And now, the interview. I spent a few hours in Erin's Brooklyn apartment, along with Andrew, Matt, and quite a few of their friends. This was a really enjoyable conversation that went in a lot of different directions (one even led to a theremin!) and as much as I wish I could give you the full account, I'm human and simply couldn't transcribe every single moment. I do think, though, you'll get a great sense of the special relationship that exists among the band members and find it as interesting and funny as I did. They are thoughtful and humorous, often simultaneously, and the infectious energy and enthusiasm in person is also reflected in their music. Hope you dig this talk that includes music they love, the meanings in their songs, the inner workings of the band, and much, much more.


Before we start, there was some discussion about how Andrew hadn't eaten since 11AM so he needed to order food, which he does. This will be important later.

Steve: I saw that BreakThru Radio video session and it mentioned you were in the seminary.

Mark: Yeah, he was in the thick of it for a little bit.

Andrew: I was studying to be a priest. I wanted to be a missionary.

S: That's cool. What made you change your mind?

A: Hey Anna (laughs). Just kidding. It's a long story, it's crazy. I just realized it was for the wrong reasons I was there. Not that I think it's a bad lifestyle, but it wasn't for me. Basically, my personality was incompatible with that lifestyle. I was unhappy, I was anxious and obsessive and compulsive and neurotic.

S: Wow. And all that's just gone now? (laughter) No, but it's good that you could make the change, though, if you weren't happy.

M: That's the biggest part, right.

S: It's not always easy to do that.

A: No. For a month or two I was really anxious. All the anxiety I was repressing erupted into my subconscious. Quote me on that. "Erupted into my subconscious" (laughter). I mean, no, I'm sorry about that! All the anxiety that was IN my subconscious erupted into my consciousness (laughter). I got goosebumps all over, I was so anxious. Then I said "Wait a second. I can be happy here in the present moment." And I called Katie and Anna.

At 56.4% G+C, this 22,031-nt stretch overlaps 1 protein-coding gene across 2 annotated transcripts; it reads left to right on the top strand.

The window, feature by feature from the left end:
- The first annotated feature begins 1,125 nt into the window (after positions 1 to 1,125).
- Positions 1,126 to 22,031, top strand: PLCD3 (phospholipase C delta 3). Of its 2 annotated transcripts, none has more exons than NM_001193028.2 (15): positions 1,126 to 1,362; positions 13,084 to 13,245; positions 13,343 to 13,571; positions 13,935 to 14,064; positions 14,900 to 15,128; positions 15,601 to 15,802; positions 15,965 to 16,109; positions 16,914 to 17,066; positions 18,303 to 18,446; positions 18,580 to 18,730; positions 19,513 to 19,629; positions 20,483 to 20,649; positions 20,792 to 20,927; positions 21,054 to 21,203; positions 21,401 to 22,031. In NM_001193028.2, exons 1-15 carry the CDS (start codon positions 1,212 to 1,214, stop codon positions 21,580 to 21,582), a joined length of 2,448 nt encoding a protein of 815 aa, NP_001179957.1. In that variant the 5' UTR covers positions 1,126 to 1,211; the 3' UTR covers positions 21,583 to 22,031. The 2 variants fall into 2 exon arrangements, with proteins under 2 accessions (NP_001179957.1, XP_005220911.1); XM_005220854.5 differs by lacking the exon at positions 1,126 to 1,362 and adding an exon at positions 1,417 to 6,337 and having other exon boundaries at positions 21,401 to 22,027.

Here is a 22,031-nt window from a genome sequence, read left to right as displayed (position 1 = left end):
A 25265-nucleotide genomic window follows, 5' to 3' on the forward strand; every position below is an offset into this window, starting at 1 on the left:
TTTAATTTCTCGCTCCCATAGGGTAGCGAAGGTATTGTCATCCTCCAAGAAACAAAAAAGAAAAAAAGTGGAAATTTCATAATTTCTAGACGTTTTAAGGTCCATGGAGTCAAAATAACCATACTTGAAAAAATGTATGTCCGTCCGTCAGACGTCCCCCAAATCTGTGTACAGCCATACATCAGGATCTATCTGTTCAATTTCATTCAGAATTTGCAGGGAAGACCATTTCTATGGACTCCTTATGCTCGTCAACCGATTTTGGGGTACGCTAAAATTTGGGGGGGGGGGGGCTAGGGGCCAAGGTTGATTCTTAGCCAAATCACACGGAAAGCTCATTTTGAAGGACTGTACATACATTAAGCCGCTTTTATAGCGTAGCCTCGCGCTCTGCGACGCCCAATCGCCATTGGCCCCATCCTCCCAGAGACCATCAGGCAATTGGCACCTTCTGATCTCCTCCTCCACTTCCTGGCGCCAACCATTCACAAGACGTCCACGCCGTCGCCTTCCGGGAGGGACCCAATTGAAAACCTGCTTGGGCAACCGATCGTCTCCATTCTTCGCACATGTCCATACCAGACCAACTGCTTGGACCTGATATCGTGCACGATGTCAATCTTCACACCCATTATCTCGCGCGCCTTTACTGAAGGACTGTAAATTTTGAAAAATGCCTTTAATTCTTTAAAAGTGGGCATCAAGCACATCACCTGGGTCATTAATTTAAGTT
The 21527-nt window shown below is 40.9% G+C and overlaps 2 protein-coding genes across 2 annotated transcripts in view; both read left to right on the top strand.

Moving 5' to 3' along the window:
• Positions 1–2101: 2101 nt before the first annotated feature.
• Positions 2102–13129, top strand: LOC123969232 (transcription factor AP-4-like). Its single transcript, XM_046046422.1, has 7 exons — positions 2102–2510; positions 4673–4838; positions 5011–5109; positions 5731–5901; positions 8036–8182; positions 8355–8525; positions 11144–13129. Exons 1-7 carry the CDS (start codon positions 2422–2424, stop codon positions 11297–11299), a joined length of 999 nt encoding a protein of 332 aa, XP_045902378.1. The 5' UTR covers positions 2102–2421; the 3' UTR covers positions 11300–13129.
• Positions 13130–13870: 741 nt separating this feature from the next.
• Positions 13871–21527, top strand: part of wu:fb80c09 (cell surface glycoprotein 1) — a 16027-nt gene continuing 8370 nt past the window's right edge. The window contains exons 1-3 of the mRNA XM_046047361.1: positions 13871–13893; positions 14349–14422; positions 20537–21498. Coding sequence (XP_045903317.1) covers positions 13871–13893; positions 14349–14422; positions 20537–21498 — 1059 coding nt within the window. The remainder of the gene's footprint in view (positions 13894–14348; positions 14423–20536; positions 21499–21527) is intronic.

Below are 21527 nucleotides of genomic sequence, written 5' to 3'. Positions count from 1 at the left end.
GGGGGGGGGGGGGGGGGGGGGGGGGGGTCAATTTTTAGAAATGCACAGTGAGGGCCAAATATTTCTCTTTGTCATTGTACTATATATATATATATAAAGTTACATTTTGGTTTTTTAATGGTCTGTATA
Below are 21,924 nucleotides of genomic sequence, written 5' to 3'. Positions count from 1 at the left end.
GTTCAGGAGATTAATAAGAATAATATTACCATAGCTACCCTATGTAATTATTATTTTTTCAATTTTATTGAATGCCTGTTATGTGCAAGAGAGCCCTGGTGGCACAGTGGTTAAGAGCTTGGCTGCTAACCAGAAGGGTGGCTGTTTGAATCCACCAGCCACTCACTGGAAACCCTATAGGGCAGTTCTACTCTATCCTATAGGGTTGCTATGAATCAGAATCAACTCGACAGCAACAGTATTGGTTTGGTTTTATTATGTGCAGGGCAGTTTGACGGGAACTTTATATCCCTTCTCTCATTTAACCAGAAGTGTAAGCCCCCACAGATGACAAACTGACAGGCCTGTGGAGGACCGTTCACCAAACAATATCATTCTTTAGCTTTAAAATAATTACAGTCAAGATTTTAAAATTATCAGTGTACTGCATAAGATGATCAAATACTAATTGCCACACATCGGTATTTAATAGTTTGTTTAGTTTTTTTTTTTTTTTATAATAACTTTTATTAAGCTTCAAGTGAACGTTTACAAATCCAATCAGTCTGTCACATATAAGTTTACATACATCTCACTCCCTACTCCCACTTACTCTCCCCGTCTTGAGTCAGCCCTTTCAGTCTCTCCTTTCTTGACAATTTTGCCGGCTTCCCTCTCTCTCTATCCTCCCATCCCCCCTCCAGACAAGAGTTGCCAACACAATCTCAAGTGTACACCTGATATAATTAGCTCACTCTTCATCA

M: The twins.

A: And I said, "Let's be in a band. Let's do it for real."

We soon find ourselves on the first of many enjoyable tangents. At this point, we were mainly discussing the size of our families – Andrew has 47 first cousins – and then our education backgrounds. When they learn my hometown is Erie, PA, Andrew reveals he's into Pennsylvania girls and then we talk about regional accents. There is talk of city planning. Then, the band apologies for the digression, after noting how saying "I digress" usually kills the digression.

M: Our actual catch phrase for the band is "I'm sorry."

A: (laughs) Yeah.

Erin: We just apologize to each other all the time.

S: How long has the band been a band?

E: Anna, Katie, and I started playing shows fall 2010. I would say in February is when you started talking to Anna and Katie?

A: I called them in January, probably didn't play until February.

E: 2011.

A: I played with them before I played with you.

E: And then his friend Brian joined and the five of us, we all played together and we started messing around. When was our first show, May?

A: Yeah, it was late May, the beach thing.

E: So then we started playing more shows. November 2011 is when we started recording the EP. It was literally around Thanksgiving.

A: We started doing the drum tracks, yeah.

E: Then in July Brian left us and then Matt joined us. They had gone to high school together. Our first show with Matt was in August.

S: So you didn't play on the EP?

M: No.

A: But we're recording for more songs and we're going to be done soon. It's sounding really good.

M: We are recording with Jesse Cannon.

A: Yeah, he's like a punk rock legend. Catch 22.